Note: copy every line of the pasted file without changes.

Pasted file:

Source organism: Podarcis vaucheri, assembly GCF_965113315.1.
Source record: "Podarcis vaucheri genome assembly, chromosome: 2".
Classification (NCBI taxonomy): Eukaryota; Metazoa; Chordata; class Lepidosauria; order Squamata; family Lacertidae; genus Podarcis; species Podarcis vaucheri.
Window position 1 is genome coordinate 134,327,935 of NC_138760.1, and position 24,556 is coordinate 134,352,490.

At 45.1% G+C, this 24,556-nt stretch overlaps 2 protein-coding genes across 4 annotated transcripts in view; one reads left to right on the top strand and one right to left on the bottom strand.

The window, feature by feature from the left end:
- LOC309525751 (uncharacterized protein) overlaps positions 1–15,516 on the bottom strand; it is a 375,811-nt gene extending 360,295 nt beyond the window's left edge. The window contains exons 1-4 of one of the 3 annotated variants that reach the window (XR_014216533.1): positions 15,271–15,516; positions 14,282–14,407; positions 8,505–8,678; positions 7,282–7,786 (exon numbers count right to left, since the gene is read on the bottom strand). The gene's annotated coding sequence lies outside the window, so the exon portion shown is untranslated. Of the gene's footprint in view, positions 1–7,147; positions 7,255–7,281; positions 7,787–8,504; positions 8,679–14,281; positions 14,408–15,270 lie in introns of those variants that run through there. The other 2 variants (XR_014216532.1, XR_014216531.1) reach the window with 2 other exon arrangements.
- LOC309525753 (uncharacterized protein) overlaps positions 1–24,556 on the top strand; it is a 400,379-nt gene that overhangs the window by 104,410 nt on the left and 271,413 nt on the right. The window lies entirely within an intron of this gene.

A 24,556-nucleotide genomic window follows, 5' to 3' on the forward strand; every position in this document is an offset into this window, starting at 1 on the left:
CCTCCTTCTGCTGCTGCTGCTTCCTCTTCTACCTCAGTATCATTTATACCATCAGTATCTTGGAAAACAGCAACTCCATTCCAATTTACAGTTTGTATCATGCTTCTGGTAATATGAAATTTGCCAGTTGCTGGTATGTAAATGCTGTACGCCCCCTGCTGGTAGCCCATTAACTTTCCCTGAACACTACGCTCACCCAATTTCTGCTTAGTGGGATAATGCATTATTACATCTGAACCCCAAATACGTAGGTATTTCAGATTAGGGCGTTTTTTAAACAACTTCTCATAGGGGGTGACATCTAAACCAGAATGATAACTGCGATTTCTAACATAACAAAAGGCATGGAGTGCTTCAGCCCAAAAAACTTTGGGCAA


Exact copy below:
Source organism: Podarcis vaucheri, assembly GCF_965113315.1.
Source record: "Podarcis vaucheri genome assembly, chromosome: 2".
Classification (NCBI taxonomy): Eukaryota; Metazoa; Chordata; class Lepidosauria; order Squamata; family Lacertidae; genus Podarcis; species Podarcis vaucheri.
Window position 1 is genome coordinate 134,327,935 of NC_138760.1, and position 24,556 is coordinate 134,352,490.

At 45.1% G+C, this 24,556-nt stretch overlaps 2 protein-coding genes across 4 annotated transcripts in view; one reads left to right on the top strand and one right to left on the bottom strand.

The window, feature by feature from the left end:
- LOC309525751 (uncharacterized protein) overlaps positions 1–15,516 on the bottom strand; it is a 375,811-nt gene extending 360,295 nt beyond the window's left edge. The window contains exons 1-4 of one of the 3 annotated variants that reach the window (XR_014216533.1): positions 15,271–15,516; positions 14,282–14,407; positions 8,505–8,678; positions 7,282–7,786 (exon numbers count right to left, since the gene is read on the bottom strand). The gene's annotated coding sequence lies outside the window, so the exon portion shown is untranslated. Of the gene's footprint in view, positions 1–7,147; positions 7,255–7,281; positions 7,787–8,504; positions 8,679–14,281; positions 14,408–15,270 lie in introns of those variants that run through there. The other 2 variants (XR_014216532.1, XR_014216531.1) reach the window with 2 other exon arrangements.
- LOC309525753 (uncharacterized protein) overlaps positions 1–24,556 on the top strand; it is a 400,379-nt gene that overhangs the window by 104,410 nt on the left and 271,413 nt on the right. The window lies entirely within an intron of this gene.

A 24,556-nucleotide genomic window follows, 5' to 3' on the forward strand; every position in this document is an offset into this window, starting at 1 on the left:
CCTCCTTCTGCTGCTGCTGCTTCCTCTTCTACCTCAGTATCATTTATACCATCAGTATCTTGGAAAACAGCAACTCCATTCCAATTTACAGTTTGTATCATGCTTCTGGTAATATGAAATTTGCCAGTTGCTGGTATGTAAATGCTGTACGCCCCCTGCTGGTAGCCCATTAACTTTCCCTGAACACTACGCTCACCCAATTTCTGCTTAGTGGGATAATGCATTATTACATCTGAACCCCAAATACGTAGGTATTTCAGATTAGGGCGTTTTTTAAACAACTTCTCATAGGGGGTGACATCTAAACCAGAATGATAACTGCGATTTCTAACATAACAAAAGGCATGGAGTGCTTCAGCCCAAAAAACTTTGGGCAA